The rise and rise of racist politics in New Zealand

Well, it took six years, but finally it happened. Finally, the fact that John Key is a former banker with Jewish ancestry has become a public issue. The issue has been bubbling quietly in youtube comments, but now it’s in the open.

And, sadly, it has to some extent come from the Left. A while back I said racism is a big stick that only the Right can wield. Apparently I was wrong. In a shoo-in for the inaugural Aaron Gilmore Award for Political Stupidity, Labour candidate for Rangitata Steve Gibson has forgotten #votepositive and called John Key a ‘Shylock‘. This is not a good look, especially when you have halfwits and fascists scrawling anti-semitic doodles on John Key’s face.

Screenshot 2014-08-11 22.38.37Screenshot 2014-08-11 22.33.38

The Left needs to unequivocally deplore anti-semitism, and this includes dropping candidates who think it’s ok to throw around ethnic slurs.

Labour must have known they were playing with fire when they started making race an issue in this election. They might claim they aren’t talking about race. But they need to take responsibility for the fact that some people are going to hear race and get riled up.

Here in New Zealand, the anti-immigrant sentiment hasn’t consolidated around a single party, despite the best efforts of Winston First and Labour. Dog whistles to xenophobes are the thin end of an ugly and dangerous wedge that ends with the National Front or a kiwi version of UKIP or Golden Dawn. The Left in New Zealand should have no part in it.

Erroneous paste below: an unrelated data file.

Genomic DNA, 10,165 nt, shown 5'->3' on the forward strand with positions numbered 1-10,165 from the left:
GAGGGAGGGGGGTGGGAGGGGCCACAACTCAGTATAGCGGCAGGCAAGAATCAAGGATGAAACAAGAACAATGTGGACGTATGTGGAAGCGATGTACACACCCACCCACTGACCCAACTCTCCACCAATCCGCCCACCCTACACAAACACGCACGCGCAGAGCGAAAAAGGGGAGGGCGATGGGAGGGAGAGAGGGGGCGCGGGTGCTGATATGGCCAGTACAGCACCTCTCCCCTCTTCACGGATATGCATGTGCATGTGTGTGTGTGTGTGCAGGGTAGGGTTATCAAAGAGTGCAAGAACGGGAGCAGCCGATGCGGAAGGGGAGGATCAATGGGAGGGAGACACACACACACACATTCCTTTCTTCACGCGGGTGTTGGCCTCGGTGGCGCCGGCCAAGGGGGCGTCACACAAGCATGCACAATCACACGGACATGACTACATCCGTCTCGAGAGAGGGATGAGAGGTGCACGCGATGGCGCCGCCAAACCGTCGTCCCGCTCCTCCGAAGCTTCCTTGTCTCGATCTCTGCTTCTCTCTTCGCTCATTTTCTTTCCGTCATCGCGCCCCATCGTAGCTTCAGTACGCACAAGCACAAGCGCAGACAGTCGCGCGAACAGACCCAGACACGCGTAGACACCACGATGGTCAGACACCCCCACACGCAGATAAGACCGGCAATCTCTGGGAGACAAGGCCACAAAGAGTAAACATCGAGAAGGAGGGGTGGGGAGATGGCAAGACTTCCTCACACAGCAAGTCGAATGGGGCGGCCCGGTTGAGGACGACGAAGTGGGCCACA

Slavoj Zizek has some interesting thoughts on the rise of anti-immigrant politics. He claims a new polarity is emerging in western, particularly European, politics. Instead of centre-left forces fighting with centre-right forces, there is a capitalist force that is socially liberal/moderate fighting with a nationalist/anti-immigrant force (well, that’s sort of what he says. Zizek is always more accurate when misquoted). Nationalist/xenophobic parties are becoming increasingly popular and strident across the continent (the Hungarian case is particularly interesting), and there is a real danger that a party in New Zealand effectively seizes this sentiment. Let’s make sure it’s not a Left party.


Steve Gibson has to go.   

Screenshot 2014-08-11 23.53.00


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